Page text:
We are halfway through the week and halfway through September! I guess it is true, the older you get, the faster time passes. This realization hit me hard this week when my daughter-in-law sent photos of my grandson Eli’s newly redecorated bedroom. He turned ten this past spring, so it was time for an update. This reminder of his growing up prods me to want to slow time down. I want to be able to savor this feisty, inquisitive ten-year old, but experience tells me it will feel like the blink of an eye and he will be taking driver’s training!
If like me you are a long-distance grandparent, you may want to try my Facetime Reading Project. I choose a book to read incrementally over Facetime or Zoom, then go about preparing corresponding snack bags for each reading time. Keeping in mind the preferences of the audience, each day is a different treat. There is an individual bag for each grandchild to open.
Last month I read Mañanaland by Pam Munoz Ryan with my grandsons. It was declared a success by all. But as with most endeavors, you can find ways to improve. Books that appeal to one age, may not work as well for another. This week I’ve been reading with three of my granddaughters, considering their age differences and attention spans. With that thought in mind, almost four-year old Elizabeth and I have been reading Junie B. Jones is a Party Animal by Barbara Park. Olivia and Emily have indulged me and listened to me read them a childhood favorite of mine, Betsy-Tacy by Maud Hart Lovelace. We begin with them opening the snack bag of the day. Theoretically they munch their snack while I read aloud. If they have had half as much fun as I have, it has been a glowing, glittery success.
My recent post on the 19th Amendment led fellow blogger, Betty Chambers, to bring the book, Finding Dorothy by Elizabeth Letts to my attention. I quickly requested it from the library and found it to be a totally satisfying read. Written as fiction but based closely on the truth, it tells the story of Maud (Gage) Baum and Frank Baum, author The Wonderful Wizard of Oz. Maud Gage was the daughter of suffragist, Matilda Joslyn Gage. Having previously lived in Ithaca, NY, I particularly enjoyed the early part of the book describing life as the daughter of a suffragist in upstate New York and going off to Cornell University in 1880. Maud and Frank married in 1882 and set about building a life together. Sadly, Frank died in 1919, leaving Maud a widow. In 1939, when Hollywood was developing The Wonderful Wizard of Oz into a movie, Maud, age seventy-eight, was determined to see that the film remain true to her husband’s vision. It is a fascinating story and I thank Betty for bringing it to my attention.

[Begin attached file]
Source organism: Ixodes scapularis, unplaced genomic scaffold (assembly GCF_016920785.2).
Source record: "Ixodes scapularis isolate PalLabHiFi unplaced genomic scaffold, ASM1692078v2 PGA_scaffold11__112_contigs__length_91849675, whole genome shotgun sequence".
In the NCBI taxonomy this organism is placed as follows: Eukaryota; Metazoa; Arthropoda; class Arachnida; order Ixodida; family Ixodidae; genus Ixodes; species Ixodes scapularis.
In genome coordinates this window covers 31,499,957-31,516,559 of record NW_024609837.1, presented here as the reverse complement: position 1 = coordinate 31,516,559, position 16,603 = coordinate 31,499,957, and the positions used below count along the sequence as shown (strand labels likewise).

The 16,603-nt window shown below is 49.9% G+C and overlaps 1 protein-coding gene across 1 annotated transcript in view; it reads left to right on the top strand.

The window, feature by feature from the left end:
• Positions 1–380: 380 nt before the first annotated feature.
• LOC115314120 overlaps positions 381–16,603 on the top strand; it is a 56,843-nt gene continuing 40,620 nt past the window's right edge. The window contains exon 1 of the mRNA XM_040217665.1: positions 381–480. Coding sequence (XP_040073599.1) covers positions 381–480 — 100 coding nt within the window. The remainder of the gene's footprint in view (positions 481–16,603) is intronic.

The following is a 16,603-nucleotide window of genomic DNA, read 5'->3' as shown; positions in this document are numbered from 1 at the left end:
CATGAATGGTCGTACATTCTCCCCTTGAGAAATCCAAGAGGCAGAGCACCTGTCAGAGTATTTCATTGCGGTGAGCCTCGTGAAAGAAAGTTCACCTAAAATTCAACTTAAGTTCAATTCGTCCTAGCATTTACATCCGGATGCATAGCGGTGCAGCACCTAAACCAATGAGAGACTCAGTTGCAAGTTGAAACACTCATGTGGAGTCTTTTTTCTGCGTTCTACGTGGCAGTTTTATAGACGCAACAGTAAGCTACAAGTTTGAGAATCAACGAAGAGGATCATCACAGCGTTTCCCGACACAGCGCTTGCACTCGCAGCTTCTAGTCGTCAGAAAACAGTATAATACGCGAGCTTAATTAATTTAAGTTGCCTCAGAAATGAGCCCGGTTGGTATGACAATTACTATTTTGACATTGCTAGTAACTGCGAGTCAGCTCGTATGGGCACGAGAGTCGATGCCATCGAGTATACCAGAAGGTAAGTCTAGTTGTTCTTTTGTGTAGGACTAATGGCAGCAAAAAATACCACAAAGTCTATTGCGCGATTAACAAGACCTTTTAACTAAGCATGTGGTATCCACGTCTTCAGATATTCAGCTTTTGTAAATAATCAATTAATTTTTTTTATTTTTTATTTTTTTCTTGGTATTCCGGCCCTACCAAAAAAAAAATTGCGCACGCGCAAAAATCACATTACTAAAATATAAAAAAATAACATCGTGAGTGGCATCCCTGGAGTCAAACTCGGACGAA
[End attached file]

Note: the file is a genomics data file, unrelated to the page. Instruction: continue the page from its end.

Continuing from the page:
Betty writes the blog, Chambers on the Road. She and her husband are both retired and plan to spend much of their retirement traveling, primarily in their 23FBKS Micro Lite travel trailer. While her blog does include some great RVing tips, it is so much more. Her recent post, Retirement (or Life) Checkup, reminded me of the importance of reflection, checking in to see whether I’m doing the things I truly want to do at this point in life and not just getting caught up in my “to-do” lists. I’m trying to be guided by the wise words her friend found on the wrapper of a piece of Dove chocolate, “Be the sculptor of your dreams.”
It was never one of my dreams to live through a pandemic, nor probably one of yours. I recently read on someone’s Instagram post that they are feeling impatiently patient. They know the right thing to do is be patient, wear a mask, social distance, and wash their hands, but some days the impatience wins out and they just want to pout. I get it. There are days when the funk wins. But not today. Today when Mr. Smith arrives home, I will pour him a glass of wine, we will talk a bit about our dreams, and we will celebrate Wine Wednesday.
C’est la vie.